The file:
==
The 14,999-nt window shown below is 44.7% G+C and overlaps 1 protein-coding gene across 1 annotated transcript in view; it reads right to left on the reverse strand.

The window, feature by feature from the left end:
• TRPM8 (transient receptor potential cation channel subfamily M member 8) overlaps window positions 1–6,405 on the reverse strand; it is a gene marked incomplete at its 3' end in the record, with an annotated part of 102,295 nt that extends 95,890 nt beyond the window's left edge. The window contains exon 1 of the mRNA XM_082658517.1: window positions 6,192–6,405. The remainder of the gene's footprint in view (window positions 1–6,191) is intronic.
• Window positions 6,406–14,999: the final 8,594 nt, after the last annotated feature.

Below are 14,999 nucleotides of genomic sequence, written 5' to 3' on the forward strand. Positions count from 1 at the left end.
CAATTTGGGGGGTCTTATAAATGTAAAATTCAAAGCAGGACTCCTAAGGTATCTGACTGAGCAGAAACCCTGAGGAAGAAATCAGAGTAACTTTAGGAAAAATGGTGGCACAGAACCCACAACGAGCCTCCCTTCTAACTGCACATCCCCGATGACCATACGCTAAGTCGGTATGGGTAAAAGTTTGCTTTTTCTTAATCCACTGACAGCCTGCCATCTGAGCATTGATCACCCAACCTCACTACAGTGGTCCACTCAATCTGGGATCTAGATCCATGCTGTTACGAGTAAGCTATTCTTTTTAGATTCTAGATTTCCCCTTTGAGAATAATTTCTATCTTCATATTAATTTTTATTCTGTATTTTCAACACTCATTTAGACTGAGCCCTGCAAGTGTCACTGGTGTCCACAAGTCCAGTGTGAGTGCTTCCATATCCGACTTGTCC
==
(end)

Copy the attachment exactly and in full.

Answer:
The 14,999-nt window shown below is 44.7% G+C and overlaps 1 protein-coding gene across 1 annotated transcript in view; it reads right to left on the reverse strand.

The window, feature by feature from the left end:
• TRPM8 (transient receptor potential cation channel subfamily M member 8) overlaps window positions 1–6,405 on the reverse strand; it is a gene marked incomplete at its 3' end in the record, with an annotated part of 102,295 nt that extends 95,890 nt beyond the window's left edge. The window contains exon 1 of the mRNA XM_082658517.1: window positions 6,192–6,405. The remainder of the gene's footprint in view (window positions 1–6,191) is intronic.
• Window positions 6,406–14,999: the final 8,594 nt, after the last annotated feature.

Below are 14,999 nucleotides of genomic sequence, written 5' to 3' on the forward strand. Positions count from 1 at the left end.
CAATTTGGGGGGTCTTATAAATGTAAAATTCAAAGCAGGACTCCTAAGGTATCTGACTGAGCAGAAACCCTGAGGAAGAAATCAGAGTAACTTTAGGAAAAATGGTGGCACAGAACCCACAACGAGCCTCCCTTCTAACTGCACATCCCCGATGACCATACGCTAAGTCGGTATGGGTAAAAGTTTGCTTTTTCTTAATCCACTGACAGCCTGCCATCTGAGCATTGATCACCCAACCTCACTACAGTGGTCCACTCAATCTGGGATCTAGATCCATGCTGTTACGAGTAAGCTATTCTTTTTAGATTCTAGATTTCCCCTTTGAGAATAATTTCTATCTTCATATTAATTTTTATTCTGTATTTTCAACACTCATTTAGACTGAGCCCTGCAAGTGTCACTGGTGTCCACAAGTCCAGTGTGAGTGCTTCCATATCCGACTTGTCC